The mighty Hugo Weaving plays a war photographer in the Australian drama Hearts and Bones, which has been fast-tracked to digital release. To mark its release critic Travis Johnson picks the five greatest performances from our man Hugo.
Hearts and Bones has been fast-tracked to digital release, bypassing theatrical release for reasons that are by this stage all too familiar. Written and directed by Ben Lawrence (Ghost Hunter), it’s an astute, open-hearted drama centering on the unusual friendship that develops between Dan Fisher (Hugo Weaving) a psychologically scarred war photographer, and Sebastian Ahmed (Andrew Luri), a Sudanese refugee with wounds of his own.
It’s a typically fine and empathetic performance by Weaving, who is easily one of Australia’s best actors. Singling out any of his performances for special praise is a tough job—but hey, we’ll give it a crack. Here, then, are five upper-echelon big screen turns from our man Hugo.
The Film: The first feature from Australian directing great Jocelyn Moorhouse maps the tangled love triangle that emerges between Martin (Weaving), a blind photographer who gets sighted people to describe his photographs to him; his friend Andy (Russell Crowe), whose descriptions are unusually vivid; and his housekeeper Celia (Genevieve Picot), whose unrequited love for Martin drives her to seduce Andy.
The Role: The smartest thing Proof does is make Martin a well-rounded human with his own foibles and faults rather than an angelic, inspirational disabled person. Mistrustful, somewhat bitter, and driven to test and tease those around him in many pointed, petty ways in order to ascertain whether he can trust them, in Weaving’s hands Martin is a complex creature. There’s little wonder he picked up an AFI Best Actor Award for his efforts.
The Film: Two drag queens (Weaving and Guy Pearce) and a transgender woman (Terrence Stamp) hie off across the outback in the titular big silver bus, headed for a performance engagement in Alice Springs. A lot of disco music and one of Australia’s best and most big-hearted films ensues.
The Role: As Anthony “Tick” Belrose, aka Mitzi Del Bra, Weaving is best in show among a cast not exactly short on bold, brave performances. It’s not all glitz, glamour and big hair. The film’s emotional resonance rests almost wholly on the encounter between Tick and his 8-year-old son, who he has rarely seen, and how the pair navigate Tick’s life in drag. What could have been a fun but throwaway camp caper lands a lasting punch thanks to its adroit characterisations, of which Weaving as Tick is the standout.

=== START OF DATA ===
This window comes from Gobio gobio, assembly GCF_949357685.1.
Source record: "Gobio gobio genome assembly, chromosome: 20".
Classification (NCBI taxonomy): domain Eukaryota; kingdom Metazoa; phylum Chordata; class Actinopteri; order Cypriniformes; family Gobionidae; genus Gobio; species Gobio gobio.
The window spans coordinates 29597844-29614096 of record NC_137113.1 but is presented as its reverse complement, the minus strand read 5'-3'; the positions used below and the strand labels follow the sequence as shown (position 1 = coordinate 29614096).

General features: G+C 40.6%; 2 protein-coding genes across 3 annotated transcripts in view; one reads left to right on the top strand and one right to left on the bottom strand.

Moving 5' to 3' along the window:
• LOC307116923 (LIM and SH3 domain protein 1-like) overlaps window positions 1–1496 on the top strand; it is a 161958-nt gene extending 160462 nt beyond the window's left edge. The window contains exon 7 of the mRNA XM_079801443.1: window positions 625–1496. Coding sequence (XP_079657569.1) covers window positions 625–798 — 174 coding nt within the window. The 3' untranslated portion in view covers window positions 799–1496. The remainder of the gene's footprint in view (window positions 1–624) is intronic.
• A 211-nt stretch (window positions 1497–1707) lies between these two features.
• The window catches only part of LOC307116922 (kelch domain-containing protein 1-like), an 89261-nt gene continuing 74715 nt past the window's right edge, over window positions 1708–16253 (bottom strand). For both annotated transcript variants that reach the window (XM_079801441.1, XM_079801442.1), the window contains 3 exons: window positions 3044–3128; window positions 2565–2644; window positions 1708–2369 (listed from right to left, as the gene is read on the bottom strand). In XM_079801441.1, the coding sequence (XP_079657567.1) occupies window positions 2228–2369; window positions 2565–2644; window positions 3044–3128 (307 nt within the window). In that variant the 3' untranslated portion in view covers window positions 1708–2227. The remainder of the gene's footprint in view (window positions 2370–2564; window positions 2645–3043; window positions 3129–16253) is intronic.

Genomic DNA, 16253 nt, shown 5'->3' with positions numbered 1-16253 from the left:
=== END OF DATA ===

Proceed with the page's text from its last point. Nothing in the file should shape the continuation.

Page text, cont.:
The Film: Two cops (Tony Martin and Aaron Jeffery) mercilessly interrogate a suspected thief and murderer, Edward Fleming (Weaving). But is the meek and timid Fleming being framed, or is her harbouring a terrible secret?
The Role:The Interview takes place almost entirely in a single room, and so it’s the performances that anchor our attention here. And what performances! As Fleming, Weaving is by turns cowed and cruel, meek and mocking, innocent and guilty. The deliberately ambiguous, finely tuned script let’s Weaving pull out every tool in the box, and he deploys them expertly, nabbing another Best Actor AFI Award in the process.
The Film: Hacker Neo (Keanu Reeves) learns he is cyberpunk Jesus in a virtual simulation our A.I. overlords have trapped us all in. He tries to liberate humanity; antiviral program Agent Smith (Weaving) will have none of that.
The Role: It would be disingenuous not to include an example of Weaving’s blockbuster work. While he’s grand as Elrond in the Lord of the Rings movies and behind the scenes footage suggests he had a blast voicing Megatron in the Transformers flicks, it’s his turn as the suited, stilted Smith that put him in tentpole territory. Even here, Weaving works idiosyncratic wonders; can you imagine anyone else supplying those weird vocal stylings for what could have been a rote villain? It’s bravura acting within the straitened confines of the blockbuster.
The Film: Social worker Margaret Humphries (Emily Watson) fights to reunite “home children”—impoverished British children ripped from their parents and packed off to Australia—with their families, in the process uncovering decades of child sexual abuse at Australian Christian Brothers missions.
The Role: As Jack, a now-adult survivor of abuse, Weaving channels almost unbearable levels of pain and anguish through a careful, understated performance. Fragile, soft-spoken and unflinchingly honest, Jack is the beating, broken heart of a film contending with an unspeakable injustice. Another AACTA Award-winning performance, this time for Best Supporting Actor.